|En ligne (initialement, Institut Universitaire Européen, Florence, Italie) - 15/01/21 - 19/02/21|
This closed workshop on major governance challenges triggered by the current digital transformation is co-organized by the EUI ‘Florence School of Regulation’ and the Dauphine-PSL ‘Governance & Regulation Chair’.
We are witnessing the development and integration of a set of technologies that tend to radically transform the capabilities to process and circulate information, and therefore to coordinate. Indeed, these technologies now enable a seamless and ubiquitous access to information, a just-in-time and adaptive processing of this information at low cost, and an algorithmic way of guaranteeing compliance with rules. This represents a high potential for designing and implementing more agile and customized modes of coordination — thanks to the combination of horizontal information sharing, low cost contracting and decentralized enforcement—and of more responsive modes of governance; based on agile and pervasive digital capabilities enabling to quickly adapt to new information. It also supports more decentralized and organic mechanisms of governance, which might replace more hierarchical ones since digital systems can support self-governed collective actions and the decentralized matching of available resources with individual needs.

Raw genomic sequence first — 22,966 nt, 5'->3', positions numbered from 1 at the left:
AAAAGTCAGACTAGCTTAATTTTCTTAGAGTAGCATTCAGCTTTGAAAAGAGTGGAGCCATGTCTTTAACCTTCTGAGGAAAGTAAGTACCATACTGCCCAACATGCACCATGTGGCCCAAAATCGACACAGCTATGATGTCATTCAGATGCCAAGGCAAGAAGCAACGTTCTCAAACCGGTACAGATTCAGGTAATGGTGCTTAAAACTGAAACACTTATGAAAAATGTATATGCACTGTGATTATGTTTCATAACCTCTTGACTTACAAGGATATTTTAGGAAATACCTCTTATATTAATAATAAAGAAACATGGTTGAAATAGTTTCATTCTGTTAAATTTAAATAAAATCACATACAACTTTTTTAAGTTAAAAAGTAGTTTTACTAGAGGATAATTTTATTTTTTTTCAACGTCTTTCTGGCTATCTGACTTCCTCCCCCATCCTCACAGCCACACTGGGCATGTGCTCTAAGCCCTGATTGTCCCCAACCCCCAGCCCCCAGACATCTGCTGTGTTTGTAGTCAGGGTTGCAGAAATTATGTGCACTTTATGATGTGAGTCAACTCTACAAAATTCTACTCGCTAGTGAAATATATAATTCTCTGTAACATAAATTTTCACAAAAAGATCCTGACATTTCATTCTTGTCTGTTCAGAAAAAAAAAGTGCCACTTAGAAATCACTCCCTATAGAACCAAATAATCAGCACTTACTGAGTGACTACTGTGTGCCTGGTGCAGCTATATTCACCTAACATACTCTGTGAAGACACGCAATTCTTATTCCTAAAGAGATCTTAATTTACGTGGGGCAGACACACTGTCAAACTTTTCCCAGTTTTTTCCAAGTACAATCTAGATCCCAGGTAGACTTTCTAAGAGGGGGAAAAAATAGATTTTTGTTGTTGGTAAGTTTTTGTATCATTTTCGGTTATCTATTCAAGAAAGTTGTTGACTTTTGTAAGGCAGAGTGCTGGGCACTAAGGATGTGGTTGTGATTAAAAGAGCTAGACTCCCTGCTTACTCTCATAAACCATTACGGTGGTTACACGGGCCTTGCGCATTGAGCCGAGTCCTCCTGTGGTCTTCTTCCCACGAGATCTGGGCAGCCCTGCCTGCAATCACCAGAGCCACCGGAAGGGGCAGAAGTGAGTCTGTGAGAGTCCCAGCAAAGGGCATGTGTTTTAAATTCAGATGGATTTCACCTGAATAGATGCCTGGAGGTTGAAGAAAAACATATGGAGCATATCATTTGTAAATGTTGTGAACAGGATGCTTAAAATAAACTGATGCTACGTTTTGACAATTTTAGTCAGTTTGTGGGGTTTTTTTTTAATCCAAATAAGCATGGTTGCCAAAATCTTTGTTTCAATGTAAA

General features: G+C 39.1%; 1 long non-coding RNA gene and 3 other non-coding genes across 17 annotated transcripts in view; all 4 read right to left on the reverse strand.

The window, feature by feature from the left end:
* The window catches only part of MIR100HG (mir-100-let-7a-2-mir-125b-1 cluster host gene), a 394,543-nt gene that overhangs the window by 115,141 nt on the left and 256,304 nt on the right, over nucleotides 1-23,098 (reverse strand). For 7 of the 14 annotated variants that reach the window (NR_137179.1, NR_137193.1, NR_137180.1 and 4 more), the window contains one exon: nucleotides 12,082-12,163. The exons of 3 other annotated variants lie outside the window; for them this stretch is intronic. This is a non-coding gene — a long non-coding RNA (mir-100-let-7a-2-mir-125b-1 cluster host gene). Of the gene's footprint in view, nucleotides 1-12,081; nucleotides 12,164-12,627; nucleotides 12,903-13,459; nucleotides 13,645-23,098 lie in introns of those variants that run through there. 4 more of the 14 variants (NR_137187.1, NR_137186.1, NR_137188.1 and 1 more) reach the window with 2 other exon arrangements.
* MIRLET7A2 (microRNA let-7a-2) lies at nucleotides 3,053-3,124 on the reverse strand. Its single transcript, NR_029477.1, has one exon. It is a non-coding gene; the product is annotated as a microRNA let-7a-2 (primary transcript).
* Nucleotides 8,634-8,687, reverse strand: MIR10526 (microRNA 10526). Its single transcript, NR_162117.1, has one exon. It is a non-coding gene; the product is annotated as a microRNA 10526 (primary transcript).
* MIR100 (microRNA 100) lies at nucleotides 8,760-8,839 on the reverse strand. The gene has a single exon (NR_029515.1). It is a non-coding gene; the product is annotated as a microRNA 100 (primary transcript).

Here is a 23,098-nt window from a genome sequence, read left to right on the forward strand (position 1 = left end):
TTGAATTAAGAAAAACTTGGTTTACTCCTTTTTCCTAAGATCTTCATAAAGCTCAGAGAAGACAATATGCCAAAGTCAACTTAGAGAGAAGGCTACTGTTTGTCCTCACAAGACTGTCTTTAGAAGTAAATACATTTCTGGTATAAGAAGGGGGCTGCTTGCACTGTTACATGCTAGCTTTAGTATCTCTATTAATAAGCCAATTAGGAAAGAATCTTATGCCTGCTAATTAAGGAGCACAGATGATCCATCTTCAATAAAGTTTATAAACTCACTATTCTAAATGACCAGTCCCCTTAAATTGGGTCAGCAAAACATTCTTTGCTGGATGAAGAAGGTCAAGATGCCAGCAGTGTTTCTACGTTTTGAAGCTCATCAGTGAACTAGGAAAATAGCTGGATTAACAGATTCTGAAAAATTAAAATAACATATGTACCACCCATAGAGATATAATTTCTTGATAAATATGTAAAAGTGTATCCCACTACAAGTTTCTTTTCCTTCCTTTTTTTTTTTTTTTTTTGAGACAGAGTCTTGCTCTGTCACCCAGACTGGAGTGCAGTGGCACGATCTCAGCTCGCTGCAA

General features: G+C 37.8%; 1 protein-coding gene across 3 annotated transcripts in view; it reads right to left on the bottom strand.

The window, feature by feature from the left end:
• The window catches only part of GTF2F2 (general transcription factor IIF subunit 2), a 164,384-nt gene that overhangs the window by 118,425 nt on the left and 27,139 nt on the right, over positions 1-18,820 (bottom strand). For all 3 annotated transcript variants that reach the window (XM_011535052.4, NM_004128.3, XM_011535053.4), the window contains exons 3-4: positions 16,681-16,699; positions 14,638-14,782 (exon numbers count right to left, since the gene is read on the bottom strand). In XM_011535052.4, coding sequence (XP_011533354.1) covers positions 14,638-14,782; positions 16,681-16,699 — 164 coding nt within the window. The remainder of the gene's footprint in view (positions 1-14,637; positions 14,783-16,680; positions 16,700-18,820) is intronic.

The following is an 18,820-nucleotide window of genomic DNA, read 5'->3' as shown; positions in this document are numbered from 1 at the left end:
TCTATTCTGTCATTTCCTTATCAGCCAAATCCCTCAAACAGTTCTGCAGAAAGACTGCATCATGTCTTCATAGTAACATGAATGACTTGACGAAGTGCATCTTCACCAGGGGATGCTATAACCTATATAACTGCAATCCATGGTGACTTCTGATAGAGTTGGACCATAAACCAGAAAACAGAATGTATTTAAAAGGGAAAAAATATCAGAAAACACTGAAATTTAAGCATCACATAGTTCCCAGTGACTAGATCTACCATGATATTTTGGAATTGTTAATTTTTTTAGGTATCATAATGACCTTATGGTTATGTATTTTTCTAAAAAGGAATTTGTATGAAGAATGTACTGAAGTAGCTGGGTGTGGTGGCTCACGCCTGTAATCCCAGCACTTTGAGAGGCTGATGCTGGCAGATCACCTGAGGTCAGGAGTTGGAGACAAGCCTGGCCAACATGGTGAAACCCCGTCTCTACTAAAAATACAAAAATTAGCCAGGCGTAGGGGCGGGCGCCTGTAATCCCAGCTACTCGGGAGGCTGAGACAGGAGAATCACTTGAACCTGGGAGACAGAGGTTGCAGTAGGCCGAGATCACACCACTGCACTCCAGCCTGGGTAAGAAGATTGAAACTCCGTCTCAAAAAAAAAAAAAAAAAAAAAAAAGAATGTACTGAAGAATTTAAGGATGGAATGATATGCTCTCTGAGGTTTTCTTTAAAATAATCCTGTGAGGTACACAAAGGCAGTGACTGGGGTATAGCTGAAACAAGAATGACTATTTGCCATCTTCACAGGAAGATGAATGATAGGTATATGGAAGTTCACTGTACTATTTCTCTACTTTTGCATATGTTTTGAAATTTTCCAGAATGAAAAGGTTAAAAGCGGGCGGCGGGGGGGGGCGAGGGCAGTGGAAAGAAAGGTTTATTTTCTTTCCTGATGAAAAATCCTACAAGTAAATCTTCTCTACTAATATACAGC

As a result, several traditional mechanisms of coordination are challenged. Hierarchical organizations, for instance, are questioned by horizontal, peer-based, forms of organizations that allow rapid adaptation to incremental evolutions of needs, and resilience when shocks occur. The role of the government might of course also be questioned in this overall framework.
Bringing together a group of prominent academics and practitioners from the public and private sectors, whose research or action explore the links between digital transformation and the reshuffling of governance mechanisms, this workshop aims at enabling us to deepen our understanding of their close interactions.
Six main topics will be covered during six online sessions, to be organised each Friday from 12:00 p.m. to 1:30 p.m. CET, from January 15th to February 19th (with an additional 30 min informal discussion):